Kuykendall: People take water for granted

Wednesday is 'Imagine a Day Without Water' to raise awareness about its value

Scott Kuykendall, water resources specialist with the McHenry County Planning and Development Department, discusses the plight of McHenry County and its water Sept. 4 at the McHenry County Administration Building in Woodstock.
Scott Kuykendall, water resources specialist with the McHenry County Planning and Development Department, discusses the plight of McHenry County and its water Sept. 4 at the McHenry County Administration Building in Woodstock.

Water is necessary to support all life and economic activity on the planet.

However, most people across the country take water for granted. We turn on the tap, and clean water flows out. We flush the toilet, and dirty water goes away.

Few people think twice about the infrastructure that brings water to our homes and safely returns water to our environment.

The reality is that our water supplies around the country are vulnerable to a variety of threats, and the water infrastructure in many areas is aging or failing. “Imagine a Day Without Water,” a national day of action to raise awareness about the value of water, is Wednesday.

In McHenry County, all of our drinking water comes from groundwater aquifers. Although these aquifers are wonderful sources for drinking water, they are susceptible to pollution, overuse and drought.

Whether you get your water from a residential well or a municipal water supply system, we all depend on water that is free from pollution.

Those on municipal water supply also rely on having the infrastructure to safely transport and clean the water.

Nationally, investment in water infrastructure has been significantly inadequate, leaving people and economic opportunity at risk.

“Imagine a Day Without Water” is a call for people around the country to recognize the importance that water plays in their daily lives and consider the infrastructure necessary to maintain the water supplies that we all depend on.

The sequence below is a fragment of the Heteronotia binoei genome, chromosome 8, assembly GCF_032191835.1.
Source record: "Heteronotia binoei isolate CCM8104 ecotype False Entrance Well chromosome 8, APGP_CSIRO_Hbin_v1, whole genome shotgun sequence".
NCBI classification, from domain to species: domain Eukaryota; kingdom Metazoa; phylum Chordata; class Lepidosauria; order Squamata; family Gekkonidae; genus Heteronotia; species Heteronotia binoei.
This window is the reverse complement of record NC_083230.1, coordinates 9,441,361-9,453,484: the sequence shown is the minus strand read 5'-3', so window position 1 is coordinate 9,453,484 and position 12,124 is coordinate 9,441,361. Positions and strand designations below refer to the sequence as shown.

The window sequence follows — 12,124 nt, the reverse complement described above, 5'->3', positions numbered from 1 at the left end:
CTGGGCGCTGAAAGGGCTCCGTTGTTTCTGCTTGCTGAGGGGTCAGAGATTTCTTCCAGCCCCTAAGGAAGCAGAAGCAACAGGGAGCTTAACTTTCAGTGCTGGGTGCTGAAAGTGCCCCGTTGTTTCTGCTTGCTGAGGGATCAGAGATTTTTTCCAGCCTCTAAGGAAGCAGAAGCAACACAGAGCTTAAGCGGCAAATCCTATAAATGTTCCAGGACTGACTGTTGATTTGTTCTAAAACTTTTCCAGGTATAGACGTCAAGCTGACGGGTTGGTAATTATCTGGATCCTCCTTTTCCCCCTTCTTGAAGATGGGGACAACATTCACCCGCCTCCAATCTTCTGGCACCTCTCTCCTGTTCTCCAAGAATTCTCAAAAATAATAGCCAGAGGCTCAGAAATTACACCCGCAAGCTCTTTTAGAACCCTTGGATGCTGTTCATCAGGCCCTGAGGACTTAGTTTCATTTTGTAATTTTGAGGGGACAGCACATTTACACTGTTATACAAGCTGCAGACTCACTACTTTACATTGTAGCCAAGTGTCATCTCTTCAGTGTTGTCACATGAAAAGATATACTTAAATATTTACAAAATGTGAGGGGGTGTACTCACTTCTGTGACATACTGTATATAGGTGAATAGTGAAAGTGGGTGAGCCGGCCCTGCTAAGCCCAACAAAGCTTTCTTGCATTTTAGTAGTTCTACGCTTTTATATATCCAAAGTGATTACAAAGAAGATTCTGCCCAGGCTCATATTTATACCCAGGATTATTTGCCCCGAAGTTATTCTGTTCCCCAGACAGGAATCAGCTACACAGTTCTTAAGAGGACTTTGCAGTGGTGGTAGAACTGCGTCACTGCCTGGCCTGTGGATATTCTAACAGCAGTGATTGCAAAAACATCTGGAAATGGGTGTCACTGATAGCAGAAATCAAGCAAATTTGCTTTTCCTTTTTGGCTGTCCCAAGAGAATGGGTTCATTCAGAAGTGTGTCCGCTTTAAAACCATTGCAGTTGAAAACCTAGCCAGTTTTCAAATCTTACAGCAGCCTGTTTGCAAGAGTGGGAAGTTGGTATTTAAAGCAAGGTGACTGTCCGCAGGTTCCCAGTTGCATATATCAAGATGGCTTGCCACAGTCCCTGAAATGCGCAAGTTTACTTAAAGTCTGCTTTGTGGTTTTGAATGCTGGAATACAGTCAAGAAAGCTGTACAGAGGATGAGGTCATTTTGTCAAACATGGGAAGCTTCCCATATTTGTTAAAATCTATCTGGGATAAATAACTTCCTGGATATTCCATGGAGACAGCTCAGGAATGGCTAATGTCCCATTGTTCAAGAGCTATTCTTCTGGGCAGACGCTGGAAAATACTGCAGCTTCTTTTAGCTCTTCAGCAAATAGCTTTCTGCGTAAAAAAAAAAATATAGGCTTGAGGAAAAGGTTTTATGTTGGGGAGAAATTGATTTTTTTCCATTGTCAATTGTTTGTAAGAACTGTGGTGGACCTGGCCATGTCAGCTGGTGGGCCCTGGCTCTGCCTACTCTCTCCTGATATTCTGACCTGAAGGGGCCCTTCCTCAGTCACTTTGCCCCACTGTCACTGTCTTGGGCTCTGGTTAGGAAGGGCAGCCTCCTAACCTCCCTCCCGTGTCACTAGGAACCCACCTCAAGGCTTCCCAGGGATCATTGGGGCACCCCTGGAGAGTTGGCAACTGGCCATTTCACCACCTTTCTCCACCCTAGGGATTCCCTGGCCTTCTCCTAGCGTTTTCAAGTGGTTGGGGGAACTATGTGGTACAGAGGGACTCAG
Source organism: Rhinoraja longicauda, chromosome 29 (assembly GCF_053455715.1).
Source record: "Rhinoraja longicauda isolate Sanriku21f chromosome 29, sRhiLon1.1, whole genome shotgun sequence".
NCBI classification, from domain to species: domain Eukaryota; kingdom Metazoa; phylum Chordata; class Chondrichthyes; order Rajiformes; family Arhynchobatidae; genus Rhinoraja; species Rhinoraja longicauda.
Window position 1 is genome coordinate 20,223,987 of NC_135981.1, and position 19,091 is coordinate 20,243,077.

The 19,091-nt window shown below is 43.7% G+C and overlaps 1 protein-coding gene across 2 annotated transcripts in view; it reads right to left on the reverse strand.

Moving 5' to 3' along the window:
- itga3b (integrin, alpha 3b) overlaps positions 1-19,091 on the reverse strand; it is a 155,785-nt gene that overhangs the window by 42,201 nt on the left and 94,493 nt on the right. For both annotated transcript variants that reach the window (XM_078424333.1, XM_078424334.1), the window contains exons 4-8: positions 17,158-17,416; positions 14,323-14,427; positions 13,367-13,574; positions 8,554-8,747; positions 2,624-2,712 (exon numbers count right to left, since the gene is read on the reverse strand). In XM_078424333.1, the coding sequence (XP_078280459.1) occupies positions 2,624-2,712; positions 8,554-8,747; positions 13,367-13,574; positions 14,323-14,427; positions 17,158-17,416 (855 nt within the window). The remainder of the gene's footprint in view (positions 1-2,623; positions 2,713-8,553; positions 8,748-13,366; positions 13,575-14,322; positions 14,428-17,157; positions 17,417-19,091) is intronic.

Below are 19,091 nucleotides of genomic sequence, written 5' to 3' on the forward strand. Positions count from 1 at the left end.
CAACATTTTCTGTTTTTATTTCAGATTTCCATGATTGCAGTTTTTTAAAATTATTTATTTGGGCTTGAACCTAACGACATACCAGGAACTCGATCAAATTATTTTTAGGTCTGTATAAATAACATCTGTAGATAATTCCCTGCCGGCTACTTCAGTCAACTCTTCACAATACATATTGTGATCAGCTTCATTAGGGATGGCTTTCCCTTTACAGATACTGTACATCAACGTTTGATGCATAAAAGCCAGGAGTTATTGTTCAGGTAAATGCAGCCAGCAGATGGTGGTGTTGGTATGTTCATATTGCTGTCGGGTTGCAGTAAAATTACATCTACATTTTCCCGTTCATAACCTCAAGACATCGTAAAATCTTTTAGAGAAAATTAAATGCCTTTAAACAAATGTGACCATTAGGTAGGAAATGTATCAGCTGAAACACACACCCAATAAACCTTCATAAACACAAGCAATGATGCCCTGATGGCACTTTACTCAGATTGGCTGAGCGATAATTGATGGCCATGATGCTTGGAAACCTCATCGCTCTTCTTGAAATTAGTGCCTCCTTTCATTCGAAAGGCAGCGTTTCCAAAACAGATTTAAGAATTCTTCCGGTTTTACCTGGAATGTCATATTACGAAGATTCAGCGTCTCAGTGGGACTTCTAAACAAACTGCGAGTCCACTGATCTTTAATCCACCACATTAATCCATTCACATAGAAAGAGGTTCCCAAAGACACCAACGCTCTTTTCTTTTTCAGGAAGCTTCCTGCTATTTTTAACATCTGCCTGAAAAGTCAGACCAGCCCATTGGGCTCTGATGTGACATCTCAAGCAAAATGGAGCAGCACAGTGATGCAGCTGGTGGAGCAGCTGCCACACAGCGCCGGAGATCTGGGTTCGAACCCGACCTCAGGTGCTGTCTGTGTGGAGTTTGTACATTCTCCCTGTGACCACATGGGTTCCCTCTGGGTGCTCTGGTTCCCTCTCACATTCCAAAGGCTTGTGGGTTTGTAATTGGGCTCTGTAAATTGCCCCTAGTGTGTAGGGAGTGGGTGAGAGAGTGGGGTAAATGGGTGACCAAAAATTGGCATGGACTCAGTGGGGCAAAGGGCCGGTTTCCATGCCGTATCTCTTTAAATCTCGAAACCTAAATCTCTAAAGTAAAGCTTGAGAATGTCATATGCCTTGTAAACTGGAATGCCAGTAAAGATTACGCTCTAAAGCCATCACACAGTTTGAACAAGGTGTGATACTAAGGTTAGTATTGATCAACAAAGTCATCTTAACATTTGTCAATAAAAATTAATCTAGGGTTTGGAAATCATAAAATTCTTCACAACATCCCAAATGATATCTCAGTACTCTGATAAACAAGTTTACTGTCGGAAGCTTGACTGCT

Even a single day without water would be a public health and safety crisis. It would mean no water to shower or flush the toilet, no water to drink or cook with, and no water to do laundry or dishes.

A single nationwide day without water service would put $43.5 billion in economic activity at risk and would make it impossible for doctors, firefighters and farmers to serve our communities.

Our water infrastructure supports every facet of our daily lives, but our water infrastructure is facing incredible challenges.

Demographic and climate pressures – such as increased storm intensity, natural disasters, drought, flooding and wildfires – threaten our infrastructure and increase the possibility of experiencing a day without water.

These challenges affect communities differently and will require local solutions, but it’s clear that reinvestment in our water systems must be a national priority.

The good news is that closing our nation’s water infrastructure gap would generate more than $220 billion in total annual economic activity, create and sustain more than a million jobs and guarantee our public health and environmental safety.

Americans widely support increased investment in our nation’s water infrastructure.

National polling shows 88 percent of Americans support increasing federal investment to rebuild water infrastructure, and 75 percent of Americans want Congress to invest in the nation’s water infrastructure before our systems fail.

No other issue facing public officials has such a broad consensus. It is more important than ever that local, state and national government prioritize investment in water and build stronger water and wastewater systems. Investing in our water is investing in a future where no American will have to live without water.

So on Wednesday, think about the role water plays in your daily routine, and imagine what life would be like if you had to spend a day without water.

• Scott Kuykendall is McHenry County’s water resource specialist. Email him at, or visit

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